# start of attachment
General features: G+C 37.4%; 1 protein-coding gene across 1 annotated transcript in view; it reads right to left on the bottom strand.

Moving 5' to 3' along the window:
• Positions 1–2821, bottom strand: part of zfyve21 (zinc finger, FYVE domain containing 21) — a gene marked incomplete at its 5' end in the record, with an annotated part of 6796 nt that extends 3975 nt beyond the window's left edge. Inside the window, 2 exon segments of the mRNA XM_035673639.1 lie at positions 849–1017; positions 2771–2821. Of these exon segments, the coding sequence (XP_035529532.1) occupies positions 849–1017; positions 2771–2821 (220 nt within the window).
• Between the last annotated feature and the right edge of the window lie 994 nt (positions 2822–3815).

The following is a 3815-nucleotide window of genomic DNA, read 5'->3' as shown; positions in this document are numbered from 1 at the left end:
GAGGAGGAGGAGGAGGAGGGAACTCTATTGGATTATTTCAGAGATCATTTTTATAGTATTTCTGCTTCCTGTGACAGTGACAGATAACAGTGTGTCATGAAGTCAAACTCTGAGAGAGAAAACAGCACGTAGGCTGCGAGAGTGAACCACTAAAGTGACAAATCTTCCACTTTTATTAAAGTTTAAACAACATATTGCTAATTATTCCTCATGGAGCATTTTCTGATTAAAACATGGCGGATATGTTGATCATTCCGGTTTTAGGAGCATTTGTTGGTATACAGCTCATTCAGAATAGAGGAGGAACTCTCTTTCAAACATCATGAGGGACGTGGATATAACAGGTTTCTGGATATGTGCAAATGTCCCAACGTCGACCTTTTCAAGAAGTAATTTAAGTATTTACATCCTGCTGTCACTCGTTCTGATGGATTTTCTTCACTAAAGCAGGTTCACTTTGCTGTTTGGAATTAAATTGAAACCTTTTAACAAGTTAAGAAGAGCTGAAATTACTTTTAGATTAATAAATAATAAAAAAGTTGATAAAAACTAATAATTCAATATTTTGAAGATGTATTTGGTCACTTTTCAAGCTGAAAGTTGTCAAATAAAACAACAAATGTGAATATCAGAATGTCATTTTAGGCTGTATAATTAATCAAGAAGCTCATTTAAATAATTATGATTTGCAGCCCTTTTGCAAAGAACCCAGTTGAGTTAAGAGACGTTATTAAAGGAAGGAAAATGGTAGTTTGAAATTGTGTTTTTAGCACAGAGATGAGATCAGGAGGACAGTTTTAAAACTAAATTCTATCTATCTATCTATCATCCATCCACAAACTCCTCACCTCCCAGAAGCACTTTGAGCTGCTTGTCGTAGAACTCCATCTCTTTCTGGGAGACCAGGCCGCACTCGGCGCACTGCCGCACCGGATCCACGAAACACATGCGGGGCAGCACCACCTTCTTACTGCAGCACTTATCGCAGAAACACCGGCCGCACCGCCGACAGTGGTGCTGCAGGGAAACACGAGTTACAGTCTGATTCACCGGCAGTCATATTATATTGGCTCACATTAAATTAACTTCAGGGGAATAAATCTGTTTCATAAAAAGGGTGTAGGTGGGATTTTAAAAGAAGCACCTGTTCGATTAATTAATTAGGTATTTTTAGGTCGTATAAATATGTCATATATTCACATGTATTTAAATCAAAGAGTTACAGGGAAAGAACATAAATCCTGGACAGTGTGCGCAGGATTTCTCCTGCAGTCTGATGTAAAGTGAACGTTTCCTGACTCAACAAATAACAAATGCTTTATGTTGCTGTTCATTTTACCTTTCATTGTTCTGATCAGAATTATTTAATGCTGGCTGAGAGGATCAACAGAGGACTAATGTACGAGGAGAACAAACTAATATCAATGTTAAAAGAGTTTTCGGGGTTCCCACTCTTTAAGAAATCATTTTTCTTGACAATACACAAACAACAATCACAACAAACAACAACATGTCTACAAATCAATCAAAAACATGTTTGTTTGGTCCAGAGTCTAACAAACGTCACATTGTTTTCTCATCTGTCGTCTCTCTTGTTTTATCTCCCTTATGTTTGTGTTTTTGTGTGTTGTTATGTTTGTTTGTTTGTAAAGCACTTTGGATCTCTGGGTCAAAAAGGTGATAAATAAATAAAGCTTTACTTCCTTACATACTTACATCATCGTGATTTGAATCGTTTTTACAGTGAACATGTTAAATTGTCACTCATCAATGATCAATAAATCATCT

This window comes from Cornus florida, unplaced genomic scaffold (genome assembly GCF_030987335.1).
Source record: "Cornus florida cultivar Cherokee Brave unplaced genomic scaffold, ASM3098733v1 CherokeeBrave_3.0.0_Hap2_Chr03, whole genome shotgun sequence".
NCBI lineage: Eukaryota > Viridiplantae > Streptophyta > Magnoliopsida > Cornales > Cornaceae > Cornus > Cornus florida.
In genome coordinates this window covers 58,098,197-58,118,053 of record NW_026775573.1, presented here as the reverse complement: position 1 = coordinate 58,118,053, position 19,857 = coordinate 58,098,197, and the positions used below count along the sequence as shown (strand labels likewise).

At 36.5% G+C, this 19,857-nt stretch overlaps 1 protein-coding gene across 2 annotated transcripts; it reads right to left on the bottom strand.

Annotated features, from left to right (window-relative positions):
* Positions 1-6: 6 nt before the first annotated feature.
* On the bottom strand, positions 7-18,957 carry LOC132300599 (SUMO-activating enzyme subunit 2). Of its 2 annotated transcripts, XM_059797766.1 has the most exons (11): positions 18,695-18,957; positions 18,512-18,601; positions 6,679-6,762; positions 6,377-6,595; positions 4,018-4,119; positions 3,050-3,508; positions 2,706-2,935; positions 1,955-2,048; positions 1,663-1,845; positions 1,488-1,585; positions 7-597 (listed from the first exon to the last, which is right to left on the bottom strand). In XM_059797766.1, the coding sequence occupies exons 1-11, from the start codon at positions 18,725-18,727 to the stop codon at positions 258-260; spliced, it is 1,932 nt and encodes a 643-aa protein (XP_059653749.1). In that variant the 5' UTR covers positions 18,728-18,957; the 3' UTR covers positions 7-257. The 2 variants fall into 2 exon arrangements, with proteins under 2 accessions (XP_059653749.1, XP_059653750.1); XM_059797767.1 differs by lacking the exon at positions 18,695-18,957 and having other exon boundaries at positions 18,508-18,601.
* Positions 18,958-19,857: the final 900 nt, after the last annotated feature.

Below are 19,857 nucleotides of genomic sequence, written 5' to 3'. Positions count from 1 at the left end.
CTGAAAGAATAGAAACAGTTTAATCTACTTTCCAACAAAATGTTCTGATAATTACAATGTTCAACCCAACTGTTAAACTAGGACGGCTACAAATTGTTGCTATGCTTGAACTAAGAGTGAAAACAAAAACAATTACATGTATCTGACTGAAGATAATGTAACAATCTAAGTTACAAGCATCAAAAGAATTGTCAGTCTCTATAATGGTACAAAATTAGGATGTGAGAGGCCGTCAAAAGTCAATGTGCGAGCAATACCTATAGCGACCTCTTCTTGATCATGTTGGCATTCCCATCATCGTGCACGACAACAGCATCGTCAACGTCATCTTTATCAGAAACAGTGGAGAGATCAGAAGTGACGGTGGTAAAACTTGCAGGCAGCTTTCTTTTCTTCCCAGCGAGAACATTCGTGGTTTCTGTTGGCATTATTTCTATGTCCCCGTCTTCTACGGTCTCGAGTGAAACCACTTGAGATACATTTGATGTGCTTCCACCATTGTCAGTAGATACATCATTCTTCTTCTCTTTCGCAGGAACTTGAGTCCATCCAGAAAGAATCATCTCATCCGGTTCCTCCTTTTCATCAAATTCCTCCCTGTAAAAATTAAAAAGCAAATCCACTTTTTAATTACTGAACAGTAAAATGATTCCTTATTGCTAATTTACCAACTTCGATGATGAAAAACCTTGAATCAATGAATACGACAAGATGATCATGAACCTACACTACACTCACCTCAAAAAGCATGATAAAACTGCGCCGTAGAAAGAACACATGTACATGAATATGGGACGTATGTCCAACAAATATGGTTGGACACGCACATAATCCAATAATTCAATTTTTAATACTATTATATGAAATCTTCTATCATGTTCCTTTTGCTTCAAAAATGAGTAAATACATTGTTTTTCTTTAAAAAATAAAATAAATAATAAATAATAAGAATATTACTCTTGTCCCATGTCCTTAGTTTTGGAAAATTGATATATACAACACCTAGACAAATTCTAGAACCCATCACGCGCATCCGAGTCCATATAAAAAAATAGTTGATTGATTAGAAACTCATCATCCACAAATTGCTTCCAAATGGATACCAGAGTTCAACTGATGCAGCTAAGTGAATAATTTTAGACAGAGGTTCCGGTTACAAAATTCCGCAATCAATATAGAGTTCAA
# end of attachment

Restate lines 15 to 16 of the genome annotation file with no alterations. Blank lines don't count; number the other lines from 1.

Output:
* Positions 18,958-19,857: the final 900 nt, after the last annotated feature.

Below are 19,857 nucleotides of genomic sequence, written 5' to 3'. Positions count from 1 at the left end.